ShareThis Page

Irwin's Lamp Theatre project nears goal

| Wednesday, April 30, 2014, 9:00 p.m.
Lillian DeDomenic | For the Norwin Star
John Cassandro and Dee Meighan join Lamp Theater volunteers for a stuffing party at Cafe Supreme on Wednesday, April 16, 2014, to send out 10,000 notices announcing the Lamp's new website and an update on the project.
Lillian DeDomenic | For the Norwin Star
Annette Bohinski and John Gdula join Lamp Theater volunteers for a stuffing party at Cafe Supreme on Wednesday, April 16, 2014, to send out 10,000 notices announcing the Lamp's new website and an update on the project.

Irwin officials believe they are on the verge of reaching the fundraising goal needed to get $500,000 in state and county grants available to restore the Lamp Theatre.

“We still have some calculations to make, but I think we're just about there, or will be there, in the next couple of weeks,” said Councilman John Cassandro, who has been coordinating efforts to restore the 76-year-old former movie house, which closed in 2004.

The state and county each have committed $250,000 for construction, Cassandro said. But to get that money, Irwin has to come up with $150,000.

So far, $123,827 has been raised, Cassandro said.

Cash gifts such as the $30,000 received from the Norwin Rotary and $20,000 from Irwin borough have been augmented with non-monetary, or “in-kind” donations, including volunteer hours.

Other major gifts include about $20,000 worth of materials from Exterior Products of Pittsburgh, which are being used to build a new façade and entrance, according to borough officials. Another $30,000 worth of waterproofing material and labor also was by Better Choice Waterproofing in Irwin.

“We're allowed to use in-kind donations like the time volunteers have donated to the project toward the money we need to draw down the grants,” Cassandro said. “We're placing an average value of $25 an hour for the work volunteers do, which came to $15,000 for the 600 volunteer hours logged between November and April.”

Cassandro said the borough's engineer, Lucien Bove, is preparing construction specification so bids can be sought in May. While most of the demolition work has been done by volunteers, construction will be performed by professional contractors.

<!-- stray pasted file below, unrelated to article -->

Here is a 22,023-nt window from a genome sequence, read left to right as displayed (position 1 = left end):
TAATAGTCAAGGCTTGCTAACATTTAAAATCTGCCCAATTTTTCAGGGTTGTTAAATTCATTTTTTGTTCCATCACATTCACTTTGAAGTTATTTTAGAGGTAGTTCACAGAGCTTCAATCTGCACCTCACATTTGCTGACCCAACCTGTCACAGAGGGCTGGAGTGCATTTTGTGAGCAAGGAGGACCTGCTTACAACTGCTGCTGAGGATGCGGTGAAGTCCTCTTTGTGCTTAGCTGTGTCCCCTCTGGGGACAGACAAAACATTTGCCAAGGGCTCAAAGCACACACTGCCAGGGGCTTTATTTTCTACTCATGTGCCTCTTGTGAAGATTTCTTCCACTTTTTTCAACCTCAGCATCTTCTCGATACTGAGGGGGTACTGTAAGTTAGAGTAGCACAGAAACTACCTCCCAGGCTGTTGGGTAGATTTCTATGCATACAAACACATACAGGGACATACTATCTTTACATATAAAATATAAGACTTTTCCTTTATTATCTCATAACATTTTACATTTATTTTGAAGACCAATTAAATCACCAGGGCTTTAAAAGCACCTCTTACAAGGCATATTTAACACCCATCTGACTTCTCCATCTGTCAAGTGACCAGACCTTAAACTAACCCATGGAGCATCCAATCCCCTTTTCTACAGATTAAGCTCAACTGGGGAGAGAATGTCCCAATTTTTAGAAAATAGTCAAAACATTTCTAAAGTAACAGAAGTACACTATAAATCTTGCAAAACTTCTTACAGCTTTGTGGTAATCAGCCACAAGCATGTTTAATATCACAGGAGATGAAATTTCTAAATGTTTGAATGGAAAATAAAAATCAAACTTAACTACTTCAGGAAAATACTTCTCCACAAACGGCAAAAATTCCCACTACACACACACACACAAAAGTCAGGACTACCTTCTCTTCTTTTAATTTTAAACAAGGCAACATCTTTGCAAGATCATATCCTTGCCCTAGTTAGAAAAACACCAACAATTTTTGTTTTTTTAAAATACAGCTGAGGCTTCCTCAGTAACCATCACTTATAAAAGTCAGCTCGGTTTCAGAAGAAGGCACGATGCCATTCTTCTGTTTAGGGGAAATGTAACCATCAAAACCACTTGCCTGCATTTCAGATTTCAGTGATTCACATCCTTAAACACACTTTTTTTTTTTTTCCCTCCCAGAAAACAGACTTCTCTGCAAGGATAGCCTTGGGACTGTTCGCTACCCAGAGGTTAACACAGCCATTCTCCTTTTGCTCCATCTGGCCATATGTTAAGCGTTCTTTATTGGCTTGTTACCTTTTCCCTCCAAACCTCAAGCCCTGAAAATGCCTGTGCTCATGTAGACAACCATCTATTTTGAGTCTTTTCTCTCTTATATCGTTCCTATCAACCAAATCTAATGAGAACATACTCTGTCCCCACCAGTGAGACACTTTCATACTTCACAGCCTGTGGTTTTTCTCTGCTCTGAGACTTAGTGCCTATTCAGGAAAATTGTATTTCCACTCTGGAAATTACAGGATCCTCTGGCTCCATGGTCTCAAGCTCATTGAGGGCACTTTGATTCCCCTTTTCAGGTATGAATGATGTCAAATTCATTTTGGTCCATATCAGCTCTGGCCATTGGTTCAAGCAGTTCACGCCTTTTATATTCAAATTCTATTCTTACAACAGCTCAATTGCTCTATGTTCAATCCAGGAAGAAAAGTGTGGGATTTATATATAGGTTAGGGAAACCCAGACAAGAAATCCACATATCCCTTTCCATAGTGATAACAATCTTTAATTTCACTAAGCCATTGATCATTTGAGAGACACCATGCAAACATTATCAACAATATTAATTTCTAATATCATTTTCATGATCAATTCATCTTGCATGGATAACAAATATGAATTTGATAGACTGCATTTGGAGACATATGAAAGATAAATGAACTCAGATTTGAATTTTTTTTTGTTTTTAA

The design work that Bove has been doing throughout the project — as well as much of the work by skilled tradesmen and donations from eateries to feed volunteers — have not yet been tallied, the councilman said.

“I think once we factor in the rest of those things we'll hit our goal,” Cassandro said.

The budget to refurbish the theater is $875,000. Plans call for extending the stage into the auditorium with an orchestra pit below to accommodate live performances. A digital movie-projector and lighting and sound systems also are in the works. An entrance will be made on the side of the building leading to an outdoor courtyard on an adjacent vacant lot.

Project organizers recently mailed out 10,000 fliers seeking donations and to announce a new website where gifts can be sent.

“The $150,000 we needed to raise is a milestone to get the grants for construction,” Cassandro said. “But we anticipate that a lot of other expenses will come up as we move forward, including a $90,000 mortgage on the building that has to be satisfied and the cost of constructing and furnishing the courtyard. We're hoping residents who get the flyer will consider supporting the project.”

Tony LaRussa is a Trib Total Media staff writer. Reach him at 412-856-7400, ext. 8626, or at

TribLIVE commenting policy

You are solely responsible for your comments and by using you agree to our Terms of Service.

We moderate comments. Our goal is to provide substantive commentary for a general readership. By screening submissions, we provide a space where readers can share intelligent and informed commentary that enhances the quality of our news and information.

While most comments will be posted if they are on-topic and not abusive, moderating decisions are subjective. We will make them as carefully and consistently as we can. Because of the volume of reader comments, we cannot review individual moderation decisions with readers.

We value thoughtful comments representing a range of views that make their point quickly and politely. We make an effort to protect discussions from repeated comments either by the same reader or different readers

We follow the same standards for taste as the daily newspaper. A few things we won't tolerate: personal attacks, obscenity, vulgarity, profanity (including expletives and letters followed by dashes), commercial promotion, impersonations, incoherence, proselytizing and SHOUTING. Don't include URLs to Web sites.

We do not edit comments. They are either approved or deleted. We reserve the right to edit a comment that is quoted or excerpted in an article. In this case, we may fix spelling and punctuation.

We welcome strong opinions and criticism of our work, but we don't want comments to become bogged down with discussions of our policies and we will moderate accordingly.

We appreciate it when readers and people quoted in articles or blog posts point out errors of fact or emphasis and will investigate all assertions. But these suggestions should be sent via e-mail. To avoid distracting other readers, we won't publish comments that suggest a correction. Instead, corrections will be made in a blog post or in an article.